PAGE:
LinuxSecurity.com
Share your story
The central voice for Linux and Open Source security news
Home News Topics Advisories HOWTOs Features Newsletters About Register

Welcome!
Sign up!
EnGarde Community
Login
Polls
What is the most important Linux security technology?
 
Advisories
Community
Linux Events
Linux User Groups
Link to Us
Security Center
Book Reviews
Security Dictionary
Security Tips
SELinux
White Papers
Featured Blogs
All About Linux
DanWalsh LiveJournal
Securitydistro
Latest Newsletters
Linux Advisory Watch: July 25th, 2014
Linux Advisory Watch: July 18th, 2014
Subscribe
LinuxSecurity Newsletters
E-mail:
Choose Lists:
About our Newsletters
RSS Feeds
Get the LinuxSecurity news you want faster with RSS
Powered By

  
Introduction

Chapter 1. Introduction

The main purpose of this document is to set up and use a LDAP Directory Server on your Linux machine.You will learn how to install, configure, run and maintain the LDAP server. After you also learn how you can store, retrieve and update information on your Directory using the LDAP clients and utilities. The daemon for the LDAP directory server is called slapd and it runs on many different UNIX platforms.

There is another daemon that cares for replication between LDAP servers. It's called slurpd and for the moment you don't need to worry about it. In this document you will run a slapd which provides directory service for your local domain only, without replication, so without slurpd. Complete information about replication is available at: OpenLDAP Administrator's Guide

The local domain setup represents a simple choice for configuring your server, good for starting and easy to upgrade to another configuration later if you want. The information presented on this document represents a nice initialization on using the LDAP server. Possibly after reading this document you will feel encouraged to expand the capabilities of your server and even write your own clients, using the already available C, C++ and Java Development Kits.

1.1. What's LDAP ?

LDAP stands for Lightweight Directory Access Protocol. As the name suggests, it is a lightweight client-server protocol for accessing directory services, specifically X.500-based directory services. LDAP runs over TCP/IP or other connection oriented transfer services. LDAP is defined in RFC2251 "The Lightweight Directory Access Protocol (v3).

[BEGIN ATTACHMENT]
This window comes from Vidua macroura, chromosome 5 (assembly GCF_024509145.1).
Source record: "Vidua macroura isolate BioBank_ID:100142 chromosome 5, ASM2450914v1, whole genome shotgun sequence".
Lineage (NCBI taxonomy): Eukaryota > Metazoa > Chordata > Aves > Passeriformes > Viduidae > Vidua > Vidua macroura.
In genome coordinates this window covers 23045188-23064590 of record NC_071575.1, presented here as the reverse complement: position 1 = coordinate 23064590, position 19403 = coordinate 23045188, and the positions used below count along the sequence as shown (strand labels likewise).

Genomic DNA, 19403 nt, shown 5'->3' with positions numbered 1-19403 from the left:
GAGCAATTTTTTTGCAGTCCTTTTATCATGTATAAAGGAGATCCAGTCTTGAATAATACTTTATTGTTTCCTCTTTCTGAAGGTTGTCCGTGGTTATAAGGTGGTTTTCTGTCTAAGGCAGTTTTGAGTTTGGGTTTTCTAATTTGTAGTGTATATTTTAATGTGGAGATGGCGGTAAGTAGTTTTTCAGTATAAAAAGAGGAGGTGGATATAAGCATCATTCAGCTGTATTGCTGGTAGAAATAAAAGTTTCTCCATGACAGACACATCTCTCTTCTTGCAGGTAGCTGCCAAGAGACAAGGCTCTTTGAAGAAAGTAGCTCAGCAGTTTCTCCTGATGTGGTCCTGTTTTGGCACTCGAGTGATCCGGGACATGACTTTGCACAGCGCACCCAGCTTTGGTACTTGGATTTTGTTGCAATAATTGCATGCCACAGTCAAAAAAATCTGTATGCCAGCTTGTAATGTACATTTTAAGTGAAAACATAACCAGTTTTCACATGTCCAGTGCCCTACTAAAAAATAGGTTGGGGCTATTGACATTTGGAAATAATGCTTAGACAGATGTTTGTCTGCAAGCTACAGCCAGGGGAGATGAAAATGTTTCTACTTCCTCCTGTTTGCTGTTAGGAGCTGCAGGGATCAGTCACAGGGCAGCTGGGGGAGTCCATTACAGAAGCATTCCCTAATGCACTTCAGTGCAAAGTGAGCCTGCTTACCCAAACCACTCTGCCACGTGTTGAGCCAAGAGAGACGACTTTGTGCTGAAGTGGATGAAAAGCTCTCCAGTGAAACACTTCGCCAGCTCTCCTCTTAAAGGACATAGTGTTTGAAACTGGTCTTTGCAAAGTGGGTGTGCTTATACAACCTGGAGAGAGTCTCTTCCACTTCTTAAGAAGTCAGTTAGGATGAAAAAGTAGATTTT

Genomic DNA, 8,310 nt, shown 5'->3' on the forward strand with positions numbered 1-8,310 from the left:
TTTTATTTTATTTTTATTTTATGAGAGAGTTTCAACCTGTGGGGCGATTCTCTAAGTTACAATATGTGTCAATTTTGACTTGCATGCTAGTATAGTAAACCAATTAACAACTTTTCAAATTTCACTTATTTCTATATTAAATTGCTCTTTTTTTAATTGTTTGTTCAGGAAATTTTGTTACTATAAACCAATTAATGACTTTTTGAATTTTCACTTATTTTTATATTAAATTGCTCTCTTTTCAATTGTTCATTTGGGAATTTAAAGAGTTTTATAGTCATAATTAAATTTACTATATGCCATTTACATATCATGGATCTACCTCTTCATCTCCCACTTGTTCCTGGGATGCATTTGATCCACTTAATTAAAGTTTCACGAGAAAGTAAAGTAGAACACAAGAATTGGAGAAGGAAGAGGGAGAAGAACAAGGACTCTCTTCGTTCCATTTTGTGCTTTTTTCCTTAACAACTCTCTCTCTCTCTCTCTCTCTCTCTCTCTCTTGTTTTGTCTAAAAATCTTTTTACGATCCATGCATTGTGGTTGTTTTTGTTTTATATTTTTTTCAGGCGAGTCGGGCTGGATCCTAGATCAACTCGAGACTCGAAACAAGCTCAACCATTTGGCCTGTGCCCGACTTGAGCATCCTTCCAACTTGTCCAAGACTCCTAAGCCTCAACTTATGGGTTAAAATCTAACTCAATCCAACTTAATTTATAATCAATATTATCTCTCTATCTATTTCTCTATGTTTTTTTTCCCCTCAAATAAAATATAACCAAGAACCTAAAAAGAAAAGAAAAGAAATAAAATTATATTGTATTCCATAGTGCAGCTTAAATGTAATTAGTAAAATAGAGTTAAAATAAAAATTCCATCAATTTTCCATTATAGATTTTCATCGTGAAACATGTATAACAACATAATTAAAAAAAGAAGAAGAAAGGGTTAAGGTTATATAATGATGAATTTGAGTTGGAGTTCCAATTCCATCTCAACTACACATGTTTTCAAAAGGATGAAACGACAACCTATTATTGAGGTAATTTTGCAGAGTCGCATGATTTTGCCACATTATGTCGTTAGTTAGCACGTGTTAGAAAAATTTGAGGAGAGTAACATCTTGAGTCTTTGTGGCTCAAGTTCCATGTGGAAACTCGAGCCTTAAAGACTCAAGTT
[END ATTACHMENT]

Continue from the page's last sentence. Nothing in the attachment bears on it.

A directory is similar to a database, but tends to contain more descriptive, attribute-based information. The information in a directory is generally read much more often than it is written. Directories are tuned to give quick-response to high-volume lookup or search operations. They may have the ability to replicate information widely in order to increase availability and reliability, while reducing response time. When directory information is replicated, temporary inconsistencies between the replicas may be OK, as long as they get in sync eventually.

There are many different ways to provide a directory service. Different methods allow different kinds of information to be stored in the directory, place different requirements on how that information can be referenced, queried and updated, how it is protected from unauthorized access, etc. Some directory services are local, providing service to a restricted context (e.g., the finger service on a single machine). Other services are global, providing service to a much broader context.

    
Partner

 

Latest Features
Peter Smith Releases Linux Network Security Online
Securing a Linux Web Server
Password guessing with Medusa 2.0
Password guessing as an attack vector
Squid and Digest Authentication
Squid and Basic Authentication
Demystifying the Chinese Hacking Industry: Earning 6 Million a Night
Free Online security course (LearnSIA) - A Call for Help
What You Need to Know About Linux Rootkits
Review: A Practical Guide to Fedora and Red Hat Enterprise Linux - Fifth Edition
Weekend Edition
Four fake Google haxbots hit YOUR WEBSITE every day
Mozilla fixes CRITICAL security holes in Firefox, urges v31 upgrade
The Barnaby Jack Few Knew: Celebrated Hacker Saw Spotlight as 'Necessary Evil'
What I Learned from Edward Snowden at the Hacker Conference
Partner Sponsor

Community | HOWTOs | Blogs | Features | Book Reviews | Networking
 Security Projects |  Latest News |  Newsletters |  SELinux |  Privacy |  Home
 Hardening |   About Us |   Advertise |   Legal Notice |   RSS |   Guardian Digital
(c)Copyright 2014 Guardian Digital, Inc. All rights reserved.